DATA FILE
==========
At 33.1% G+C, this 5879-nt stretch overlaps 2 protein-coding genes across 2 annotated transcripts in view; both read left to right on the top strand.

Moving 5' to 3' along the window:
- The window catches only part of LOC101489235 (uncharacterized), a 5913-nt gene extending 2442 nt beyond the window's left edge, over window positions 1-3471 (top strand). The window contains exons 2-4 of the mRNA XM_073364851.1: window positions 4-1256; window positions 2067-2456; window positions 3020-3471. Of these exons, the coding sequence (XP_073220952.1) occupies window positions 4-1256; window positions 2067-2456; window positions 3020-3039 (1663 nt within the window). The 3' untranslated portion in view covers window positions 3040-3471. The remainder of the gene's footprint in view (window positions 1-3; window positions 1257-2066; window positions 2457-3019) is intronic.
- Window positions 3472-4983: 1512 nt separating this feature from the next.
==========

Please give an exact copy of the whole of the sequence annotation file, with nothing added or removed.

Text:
At 33.1% G+C, this 5879-nt stretch overlaps 2 protein-coding genes across 2 annotated transcripts in view; both read left to right on the top strand.

Moving 5' to 3' along the window:
- The window catches only part of LOC101489235 (uncharacterized), a 5913-nt gene extending 2442 nt beyond the window's left edge, over window positions 1-3471 (top strand). The window contains exons 2-4 of the mRNA XM_073364851.1: window positions 4-1256; window positions 2067-2456; window positions 3020-3471. Of these exons, the coding sequence (XP_073220952.1) occupies window positions 4-1256; window positions 2067-2456; window positions 3020-3039 (1663 nt within the window). The 3' untranslated portion in view covers window positions 3040-3471. The remainder of the gene's footprint in view (window positions 1-3; window positions 1257-2066; window positions 2457-3019) is intronic.
- Window positions 3472-4983: 1512 nt separating this feature from the next.